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Elon Musk vs. Twitter Part I: Not A Chill Normal Dude

How It Happened


Politics, News, History

4.84.6K Ratings

🗓️ 16 September 2022

⏱️ 36 minutes

🧾️ Download transcript


How It Happened: Elon Musk vs. Twitter Part I: Not A Chill Normal Dude tells the story of Musk's meteoric rise to become the world's richest man and a cross-industry mogul. Through interviews with people who were instrumental early in Musk's career, the episode chronicles how Musk moved from industry to industry. The episode also features Musk in his own words over the years, reflecting on his career and ambitions, and examines how he uses Twitter. The reporting for this episode was done by reporters across the Axios newsroom, including Dan Primack, Miriam Kramer, Joann Muller, Javier E. David, Jonathan Swan, Sara Fischer and Ina Fried. This episode contains explicit material that some listeners may find offensive. Credits: This series was reported by the Axios newsroom including Erica Pandey, Amy Pedulla, Naomi Shavin, Dan Primack, Miriam Kramer, Joann Muller, Javier E. David, Jonathan Swan, Sara Fischer, Ina Fried and Hope King. Fact-checking by Jacob Knutson. Erica Pandey hosts. Amy Pedulla is reporter-producer. Naomi Shavin is senior producer. Scott Rosenberg and Alison Snyder are the series editors. Sara Kehaulani Goo is the Editor-in-Chief and executive producer. Mixing and sound design by Ben O'Brien. Music supervision by Alex Sugiura. Theme music and original score by Michael Hanf. Special thanks to Axios co-founders Mike Allen, Jim VandeHei and Roy Schwartz. Thanks to Zach Basu, Lucia Orejarena, Priyanka Vora, and Brian Westley.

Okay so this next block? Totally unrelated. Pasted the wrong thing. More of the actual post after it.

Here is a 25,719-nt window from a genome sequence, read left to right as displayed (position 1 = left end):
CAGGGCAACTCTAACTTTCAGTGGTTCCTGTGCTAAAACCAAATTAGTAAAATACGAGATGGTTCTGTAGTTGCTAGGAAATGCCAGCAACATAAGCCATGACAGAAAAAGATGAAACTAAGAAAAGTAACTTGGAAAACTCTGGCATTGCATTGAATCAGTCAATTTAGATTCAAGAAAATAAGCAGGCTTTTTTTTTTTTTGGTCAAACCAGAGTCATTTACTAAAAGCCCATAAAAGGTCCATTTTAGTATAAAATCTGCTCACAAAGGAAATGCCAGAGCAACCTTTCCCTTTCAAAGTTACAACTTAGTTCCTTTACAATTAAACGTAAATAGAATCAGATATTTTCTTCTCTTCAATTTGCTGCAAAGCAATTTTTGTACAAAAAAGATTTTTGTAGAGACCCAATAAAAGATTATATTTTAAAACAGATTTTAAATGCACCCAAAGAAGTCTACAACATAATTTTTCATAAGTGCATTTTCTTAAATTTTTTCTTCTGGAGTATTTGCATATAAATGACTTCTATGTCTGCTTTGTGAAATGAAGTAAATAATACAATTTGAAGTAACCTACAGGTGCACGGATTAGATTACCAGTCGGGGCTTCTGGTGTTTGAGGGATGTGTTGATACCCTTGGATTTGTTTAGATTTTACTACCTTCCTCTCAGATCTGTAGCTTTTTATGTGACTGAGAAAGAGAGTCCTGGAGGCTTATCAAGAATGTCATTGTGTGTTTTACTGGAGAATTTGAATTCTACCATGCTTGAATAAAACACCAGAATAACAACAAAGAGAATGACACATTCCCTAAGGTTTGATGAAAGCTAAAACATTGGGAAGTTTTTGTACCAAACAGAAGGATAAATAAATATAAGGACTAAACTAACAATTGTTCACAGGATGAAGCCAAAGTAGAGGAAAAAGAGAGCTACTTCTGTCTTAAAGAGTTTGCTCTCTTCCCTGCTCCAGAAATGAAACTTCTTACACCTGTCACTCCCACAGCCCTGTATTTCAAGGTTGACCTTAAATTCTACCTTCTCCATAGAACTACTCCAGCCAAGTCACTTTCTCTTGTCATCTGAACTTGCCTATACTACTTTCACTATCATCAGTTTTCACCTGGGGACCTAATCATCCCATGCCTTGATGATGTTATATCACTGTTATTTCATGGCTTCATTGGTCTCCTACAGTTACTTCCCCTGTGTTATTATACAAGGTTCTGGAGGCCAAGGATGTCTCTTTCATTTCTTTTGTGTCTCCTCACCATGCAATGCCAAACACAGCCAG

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Hi, I'm Eric Opande. I'm the host of this season of How It Happened. As a business reporter


at Axios, I focused on technology and the future, and every rabbit hole I've gone down


in some way leads to one person, Elon Musk.


I'd first like to share with you my vision for the future. I believe in a renewable energy


future. I believe that humanity must become a multi-planetary space-bearing civilization.


Don't seem like exciting goals, don't they?


He's bold in what he does and in how he talks about it, and he's always giving his elevator


pitch. That speech you just heard wasn't from a board meeting at one of his companies,


like Tesla or SpaceX, or in a pitch meeting to rally investors. He said that on Saturday


at Live last year, he has cultural significance. He cited his inspiration for the modern Iron


Man movies. He disrupted the commercial space industry and the automotive industry simultaneously.


He's a crucial employer in the U.S. across his companies, including SpaceX, Tesla, Nurel


Link, and Boring. He employs more than 100,000 people. He's the world's richest man, and


the most talked about billionaire. He has so much money and power and influence and audacity


and nerve that his vision of the future might soon just be known as the future.


In April, Musk's meteoric rise collided with the trajectory of another Silicon Valley


success story, Twitter.


The world's richest guy is set to buy one of the world's most influential social media


companies. Twitter was founded in 2006 and has become the global public square. It also


became the platform of choice for Elon Musk, someone who gets involved in things he cares


about. He set his sights on reshaping Twitter and made an offer to buy the platform for


an eye-popping $44 billion, announced in a tweet. But then, he backtracked.


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